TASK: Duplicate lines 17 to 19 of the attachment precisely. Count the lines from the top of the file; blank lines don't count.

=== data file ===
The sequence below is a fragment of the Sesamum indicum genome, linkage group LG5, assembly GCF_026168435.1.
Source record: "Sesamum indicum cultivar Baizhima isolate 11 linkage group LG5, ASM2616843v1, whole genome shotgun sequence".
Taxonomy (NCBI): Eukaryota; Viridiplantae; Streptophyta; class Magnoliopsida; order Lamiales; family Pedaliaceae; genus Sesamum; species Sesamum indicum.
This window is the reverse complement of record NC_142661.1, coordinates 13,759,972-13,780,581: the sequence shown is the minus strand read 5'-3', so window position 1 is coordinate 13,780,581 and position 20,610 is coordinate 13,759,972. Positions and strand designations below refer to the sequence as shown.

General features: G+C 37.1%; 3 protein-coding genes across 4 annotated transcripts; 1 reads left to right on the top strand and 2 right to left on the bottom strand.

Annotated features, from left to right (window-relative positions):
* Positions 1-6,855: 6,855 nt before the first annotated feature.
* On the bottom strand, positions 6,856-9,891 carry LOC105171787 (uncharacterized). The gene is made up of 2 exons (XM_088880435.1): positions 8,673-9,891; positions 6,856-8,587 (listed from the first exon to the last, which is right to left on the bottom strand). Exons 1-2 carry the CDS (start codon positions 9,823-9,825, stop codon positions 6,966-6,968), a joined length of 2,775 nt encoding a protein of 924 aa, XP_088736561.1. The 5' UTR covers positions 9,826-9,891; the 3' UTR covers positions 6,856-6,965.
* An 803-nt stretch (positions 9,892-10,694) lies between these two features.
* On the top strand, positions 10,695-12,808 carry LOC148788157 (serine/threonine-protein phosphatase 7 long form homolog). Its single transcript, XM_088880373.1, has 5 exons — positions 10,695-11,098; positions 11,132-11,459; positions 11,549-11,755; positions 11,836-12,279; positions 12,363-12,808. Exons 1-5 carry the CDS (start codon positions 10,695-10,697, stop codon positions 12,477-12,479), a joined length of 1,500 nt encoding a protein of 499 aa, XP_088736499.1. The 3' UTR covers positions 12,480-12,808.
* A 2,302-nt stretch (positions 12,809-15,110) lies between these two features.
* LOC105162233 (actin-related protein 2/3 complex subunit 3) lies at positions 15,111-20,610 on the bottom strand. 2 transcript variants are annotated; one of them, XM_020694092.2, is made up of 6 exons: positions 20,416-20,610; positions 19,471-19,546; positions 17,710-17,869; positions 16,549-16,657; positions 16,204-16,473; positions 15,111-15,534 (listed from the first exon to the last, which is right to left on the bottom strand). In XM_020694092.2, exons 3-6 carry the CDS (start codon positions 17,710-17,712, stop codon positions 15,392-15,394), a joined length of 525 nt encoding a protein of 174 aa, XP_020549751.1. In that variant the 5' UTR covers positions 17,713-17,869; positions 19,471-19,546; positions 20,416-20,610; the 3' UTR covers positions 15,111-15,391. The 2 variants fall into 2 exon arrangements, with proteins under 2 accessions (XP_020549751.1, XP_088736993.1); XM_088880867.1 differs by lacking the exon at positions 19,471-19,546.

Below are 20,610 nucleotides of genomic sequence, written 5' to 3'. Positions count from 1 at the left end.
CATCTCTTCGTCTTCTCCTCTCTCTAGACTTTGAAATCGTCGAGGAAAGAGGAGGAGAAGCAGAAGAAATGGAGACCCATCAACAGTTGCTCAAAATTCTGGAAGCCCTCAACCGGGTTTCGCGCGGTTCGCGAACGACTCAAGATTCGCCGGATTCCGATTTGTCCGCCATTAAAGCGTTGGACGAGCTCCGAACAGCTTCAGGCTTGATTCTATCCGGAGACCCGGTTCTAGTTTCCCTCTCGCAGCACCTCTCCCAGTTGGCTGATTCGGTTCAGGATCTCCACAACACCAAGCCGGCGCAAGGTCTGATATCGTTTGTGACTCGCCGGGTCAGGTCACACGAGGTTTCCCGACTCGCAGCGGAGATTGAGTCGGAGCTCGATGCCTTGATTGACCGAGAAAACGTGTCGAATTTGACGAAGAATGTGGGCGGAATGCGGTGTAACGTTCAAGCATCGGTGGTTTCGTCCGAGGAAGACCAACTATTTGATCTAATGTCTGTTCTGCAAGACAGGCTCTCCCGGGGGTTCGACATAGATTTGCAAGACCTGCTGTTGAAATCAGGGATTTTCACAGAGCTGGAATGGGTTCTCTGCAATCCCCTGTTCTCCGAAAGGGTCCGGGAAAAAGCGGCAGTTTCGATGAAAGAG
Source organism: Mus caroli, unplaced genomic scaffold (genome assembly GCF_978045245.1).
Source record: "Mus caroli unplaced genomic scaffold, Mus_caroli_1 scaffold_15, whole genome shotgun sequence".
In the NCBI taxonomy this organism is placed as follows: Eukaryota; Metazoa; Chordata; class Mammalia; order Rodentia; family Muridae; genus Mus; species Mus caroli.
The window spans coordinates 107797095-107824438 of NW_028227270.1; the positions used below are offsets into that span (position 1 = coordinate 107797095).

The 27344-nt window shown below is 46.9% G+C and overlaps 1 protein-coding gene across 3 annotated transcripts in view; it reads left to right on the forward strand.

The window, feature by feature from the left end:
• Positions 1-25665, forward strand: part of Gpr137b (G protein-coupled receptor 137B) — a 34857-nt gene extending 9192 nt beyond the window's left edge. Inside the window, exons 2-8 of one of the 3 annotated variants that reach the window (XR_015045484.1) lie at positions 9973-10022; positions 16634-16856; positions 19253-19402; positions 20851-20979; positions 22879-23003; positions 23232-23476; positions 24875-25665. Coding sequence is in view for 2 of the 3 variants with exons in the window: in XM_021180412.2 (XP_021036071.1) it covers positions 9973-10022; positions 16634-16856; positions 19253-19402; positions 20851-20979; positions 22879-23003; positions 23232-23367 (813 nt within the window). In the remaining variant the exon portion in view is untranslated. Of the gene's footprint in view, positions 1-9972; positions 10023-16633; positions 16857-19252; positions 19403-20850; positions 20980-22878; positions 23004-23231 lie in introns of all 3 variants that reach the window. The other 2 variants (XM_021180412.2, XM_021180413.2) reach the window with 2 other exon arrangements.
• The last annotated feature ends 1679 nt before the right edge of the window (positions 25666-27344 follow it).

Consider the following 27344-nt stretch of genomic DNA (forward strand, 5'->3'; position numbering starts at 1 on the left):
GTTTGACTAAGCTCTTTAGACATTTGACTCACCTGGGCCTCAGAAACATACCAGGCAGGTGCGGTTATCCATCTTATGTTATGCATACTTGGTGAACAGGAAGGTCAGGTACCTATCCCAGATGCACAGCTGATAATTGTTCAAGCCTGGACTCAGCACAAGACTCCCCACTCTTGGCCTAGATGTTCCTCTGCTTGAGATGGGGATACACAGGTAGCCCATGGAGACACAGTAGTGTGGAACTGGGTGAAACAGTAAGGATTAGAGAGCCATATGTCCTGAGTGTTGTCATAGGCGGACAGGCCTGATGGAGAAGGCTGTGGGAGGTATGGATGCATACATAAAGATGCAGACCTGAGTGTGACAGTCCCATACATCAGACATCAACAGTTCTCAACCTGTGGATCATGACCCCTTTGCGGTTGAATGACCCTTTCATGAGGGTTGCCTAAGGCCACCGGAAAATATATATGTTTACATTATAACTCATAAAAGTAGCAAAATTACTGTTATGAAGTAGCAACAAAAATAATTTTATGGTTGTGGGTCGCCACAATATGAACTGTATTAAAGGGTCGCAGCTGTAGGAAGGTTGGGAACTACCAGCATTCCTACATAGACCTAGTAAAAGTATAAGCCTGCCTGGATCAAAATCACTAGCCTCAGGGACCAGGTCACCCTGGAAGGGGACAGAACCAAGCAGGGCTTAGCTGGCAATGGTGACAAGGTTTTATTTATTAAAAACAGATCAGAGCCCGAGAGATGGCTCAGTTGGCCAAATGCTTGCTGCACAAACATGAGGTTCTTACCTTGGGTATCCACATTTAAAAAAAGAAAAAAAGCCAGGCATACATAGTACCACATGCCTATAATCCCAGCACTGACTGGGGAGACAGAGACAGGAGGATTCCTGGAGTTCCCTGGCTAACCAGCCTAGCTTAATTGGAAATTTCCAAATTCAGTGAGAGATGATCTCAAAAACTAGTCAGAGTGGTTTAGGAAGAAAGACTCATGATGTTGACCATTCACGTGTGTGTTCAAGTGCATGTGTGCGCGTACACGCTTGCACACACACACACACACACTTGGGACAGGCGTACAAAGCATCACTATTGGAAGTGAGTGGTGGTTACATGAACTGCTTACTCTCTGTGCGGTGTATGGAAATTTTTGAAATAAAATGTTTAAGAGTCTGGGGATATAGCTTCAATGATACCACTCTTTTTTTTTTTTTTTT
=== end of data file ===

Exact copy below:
In the NCBI taxonomy this organism is placed as follows: Eukaryota; Metazoa; Chordata; class Mammalia; order Rodentia; family Muridae; genus Mus; species Mus caroli.
The window spans coordinates 107797095-107824438 of NW_028227270.1; the positions used below are offsets into that span (position 1 = coordinate 107797095).

The 27344-nt window shown below is 46.9% G+C and overlaps 1 protein-coding gene across 3 annotated transcripts in view; it reads left to right on the forward strand.